I have a service bed that I need to remove off of my truck, so the truck will be more useful by having a flatbed. After looking up some great functioning gantry cranes made out of wood, and one guy saying, “I know wood, so I used wood”, I thought as a welder… I know steel so I’ll use steel. However an inspector once told me, if you assume it makes an ass-out of-u-and-me. So after a few google searches I came across this forum and thought it best to consult with the experts.
First thing we all think before a lift is load to be lifted. I’ve researched this several times and I’m thinking 800-1,200lbs.
Dimensions: I’m going 10’ up with upper beam to be able to clear the bottom from the tires. The 10’ includes the ringing wire rope. I’d be going 120” wide to have 18” of side clearance, vertical to load clearance.
I will try to submit my sketch and picture of actual load.
I chose 1-1/2”x1-1/2”x1/8” angle because it’s cheap and this is a one or two lift operation. For the 10’ beam I put two legs back-to-back and stagger welded them together. 3” of 3/16” welds every 12”, then staggered on the other side. I’ll send a picture of that too. I was hoping that I’d be able to use the horizontal legs to use as trolly support if I ever wanted to use it for a load to be moved, rather than a simple vertical pull, as is intended for this service bed.
The vertical legs were going to be a single
1-1/2”x1-1/2”x1/8” 10’ tall going into a horizontal of same material with two braces on both sides and ends of same material (all welded connections) on 4” casters.
For the connection at the top corners I was going to weld square plate with holes onto beam, and make a bolted connection to the vertical legs for disassembly and storage purposes.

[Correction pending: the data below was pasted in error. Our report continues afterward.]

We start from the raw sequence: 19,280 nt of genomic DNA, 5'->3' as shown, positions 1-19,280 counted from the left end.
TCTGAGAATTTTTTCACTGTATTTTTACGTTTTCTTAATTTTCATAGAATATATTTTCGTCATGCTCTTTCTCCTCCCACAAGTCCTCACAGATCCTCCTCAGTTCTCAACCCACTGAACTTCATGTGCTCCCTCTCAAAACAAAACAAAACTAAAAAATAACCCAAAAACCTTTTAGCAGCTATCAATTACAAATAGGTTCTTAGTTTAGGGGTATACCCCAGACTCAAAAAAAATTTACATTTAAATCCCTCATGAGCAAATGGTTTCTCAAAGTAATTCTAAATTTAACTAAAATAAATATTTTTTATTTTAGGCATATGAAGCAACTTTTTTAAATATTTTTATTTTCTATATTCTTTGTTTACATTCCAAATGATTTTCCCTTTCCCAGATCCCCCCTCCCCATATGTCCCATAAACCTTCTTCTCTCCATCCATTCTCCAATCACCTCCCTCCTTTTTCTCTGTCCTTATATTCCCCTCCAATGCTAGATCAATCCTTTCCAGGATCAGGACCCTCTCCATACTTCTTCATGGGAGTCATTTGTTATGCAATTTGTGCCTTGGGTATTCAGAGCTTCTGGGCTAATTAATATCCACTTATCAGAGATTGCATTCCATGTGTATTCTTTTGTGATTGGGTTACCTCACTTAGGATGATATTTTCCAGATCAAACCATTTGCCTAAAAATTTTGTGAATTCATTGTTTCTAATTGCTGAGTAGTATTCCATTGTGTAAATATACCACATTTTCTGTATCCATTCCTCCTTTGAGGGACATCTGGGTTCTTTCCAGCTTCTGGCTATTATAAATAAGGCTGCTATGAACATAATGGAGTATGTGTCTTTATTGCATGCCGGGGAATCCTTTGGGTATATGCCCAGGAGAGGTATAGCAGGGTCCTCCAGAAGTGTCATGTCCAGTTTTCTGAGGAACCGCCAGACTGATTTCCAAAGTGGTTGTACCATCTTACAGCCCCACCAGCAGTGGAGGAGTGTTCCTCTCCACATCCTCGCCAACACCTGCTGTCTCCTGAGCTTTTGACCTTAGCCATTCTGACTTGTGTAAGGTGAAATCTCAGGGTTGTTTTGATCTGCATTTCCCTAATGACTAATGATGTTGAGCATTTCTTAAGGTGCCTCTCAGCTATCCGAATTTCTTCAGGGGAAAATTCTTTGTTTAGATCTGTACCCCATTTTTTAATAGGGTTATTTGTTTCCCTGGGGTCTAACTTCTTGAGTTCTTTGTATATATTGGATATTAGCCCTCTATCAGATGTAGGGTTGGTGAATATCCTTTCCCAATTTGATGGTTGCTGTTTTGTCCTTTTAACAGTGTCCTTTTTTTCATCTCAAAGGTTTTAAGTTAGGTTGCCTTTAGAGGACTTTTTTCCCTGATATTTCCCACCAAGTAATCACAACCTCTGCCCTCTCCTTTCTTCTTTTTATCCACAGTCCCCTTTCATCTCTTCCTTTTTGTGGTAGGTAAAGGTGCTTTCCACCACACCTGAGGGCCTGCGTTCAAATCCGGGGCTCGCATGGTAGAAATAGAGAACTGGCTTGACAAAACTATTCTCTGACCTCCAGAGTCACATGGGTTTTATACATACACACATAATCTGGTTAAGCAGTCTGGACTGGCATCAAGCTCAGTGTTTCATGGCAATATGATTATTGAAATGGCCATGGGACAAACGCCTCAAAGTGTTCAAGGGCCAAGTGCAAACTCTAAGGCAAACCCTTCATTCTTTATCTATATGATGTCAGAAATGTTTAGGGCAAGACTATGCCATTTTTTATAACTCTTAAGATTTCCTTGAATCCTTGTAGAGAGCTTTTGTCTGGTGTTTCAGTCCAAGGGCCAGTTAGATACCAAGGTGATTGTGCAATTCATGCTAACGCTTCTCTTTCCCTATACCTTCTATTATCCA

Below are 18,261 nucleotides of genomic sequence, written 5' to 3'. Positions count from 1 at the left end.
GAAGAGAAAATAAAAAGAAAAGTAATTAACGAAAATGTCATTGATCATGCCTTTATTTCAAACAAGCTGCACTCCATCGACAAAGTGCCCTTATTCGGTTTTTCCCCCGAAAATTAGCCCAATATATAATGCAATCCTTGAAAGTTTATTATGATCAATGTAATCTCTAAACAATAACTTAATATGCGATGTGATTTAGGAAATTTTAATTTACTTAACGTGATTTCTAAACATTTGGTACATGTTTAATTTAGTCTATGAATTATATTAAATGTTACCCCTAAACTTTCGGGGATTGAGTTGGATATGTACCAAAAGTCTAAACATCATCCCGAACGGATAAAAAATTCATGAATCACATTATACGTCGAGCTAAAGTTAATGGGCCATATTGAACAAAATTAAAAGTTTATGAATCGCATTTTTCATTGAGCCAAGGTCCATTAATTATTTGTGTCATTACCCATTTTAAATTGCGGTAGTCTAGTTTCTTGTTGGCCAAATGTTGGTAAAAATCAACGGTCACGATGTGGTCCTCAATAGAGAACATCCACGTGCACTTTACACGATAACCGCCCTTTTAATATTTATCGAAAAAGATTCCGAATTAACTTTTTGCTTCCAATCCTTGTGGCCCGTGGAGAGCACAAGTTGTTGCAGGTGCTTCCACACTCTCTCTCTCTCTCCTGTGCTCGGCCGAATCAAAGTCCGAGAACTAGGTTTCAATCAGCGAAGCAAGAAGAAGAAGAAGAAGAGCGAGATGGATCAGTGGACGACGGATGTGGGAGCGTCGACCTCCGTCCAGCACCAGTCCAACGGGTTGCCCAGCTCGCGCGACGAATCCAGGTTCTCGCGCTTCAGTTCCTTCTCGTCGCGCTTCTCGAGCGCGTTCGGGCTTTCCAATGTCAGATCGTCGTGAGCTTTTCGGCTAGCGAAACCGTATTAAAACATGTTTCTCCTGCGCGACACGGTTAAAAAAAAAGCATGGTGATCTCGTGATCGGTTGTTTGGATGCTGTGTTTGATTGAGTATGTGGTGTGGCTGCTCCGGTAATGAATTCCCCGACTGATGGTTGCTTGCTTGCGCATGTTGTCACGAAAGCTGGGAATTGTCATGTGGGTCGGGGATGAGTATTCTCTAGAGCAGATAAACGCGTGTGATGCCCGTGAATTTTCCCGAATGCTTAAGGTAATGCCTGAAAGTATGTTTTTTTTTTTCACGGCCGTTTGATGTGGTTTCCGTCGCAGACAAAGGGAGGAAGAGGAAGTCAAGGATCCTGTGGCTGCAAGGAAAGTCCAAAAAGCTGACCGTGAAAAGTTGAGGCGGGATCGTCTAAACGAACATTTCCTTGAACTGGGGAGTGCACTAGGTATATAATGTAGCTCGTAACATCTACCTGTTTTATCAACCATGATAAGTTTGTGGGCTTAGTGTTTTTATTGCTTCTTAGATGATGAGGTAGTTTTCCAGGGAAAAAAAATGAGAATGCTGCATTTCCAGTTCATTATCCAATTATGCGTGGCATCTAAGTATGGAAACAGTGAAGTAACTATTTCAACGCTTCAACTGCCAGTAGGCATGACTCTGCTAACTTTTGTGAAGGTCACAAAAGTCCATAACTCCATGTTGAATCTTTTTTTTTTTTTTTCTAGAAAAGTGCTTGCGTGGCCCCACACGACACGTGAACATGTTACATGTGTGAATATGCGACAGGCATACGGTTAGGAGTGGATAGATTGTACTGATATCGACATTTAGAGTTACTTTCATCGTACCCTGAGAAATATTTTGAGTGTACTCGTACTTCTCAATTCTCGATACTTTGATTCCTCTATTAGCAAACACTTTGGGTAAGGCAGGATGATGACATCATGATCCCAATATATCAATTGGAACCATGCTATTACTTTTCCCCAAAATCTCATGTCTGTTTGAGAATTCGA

Am I on the right page so far or am I way off?
Do I have to have my safety factor of 5?
I will use a 1 ton hoist which will weigh 65lbs. Including the wire rope and hook.
As I am wrapping this up, I don’t see how to attach photos of things and I’m not sure if saving them as PDF’s would even do.
Last edited by jeff_canfora; 06-06-2021 at 02:33 PM. Reason: Add my name
- I am not entirely sure I follow but a 10' length of 1-1/2" angle iron is going to have a good amount of flex. Also critical is the metal properties, A36 (hot rolled) versus something like 1018 (cold rolled). Below is a simple way to get a good idea of the strength properties. It should also help you figure out the necessary bracing to strengthen up the frame.
Use a tape measure to find the depth and width of the angle iron bar, and the bar's total length (both angled sections). Take the force pushing or pulling on the angle iron and multiply it by 3 and the total length.
Square the depth and multiply it by two times the width of the iron. Divide the answer from Step 1 by the answer from Step 2. The result will give you the ability of your angle iron to resist breaking its angle, in units of Newtons per square meter.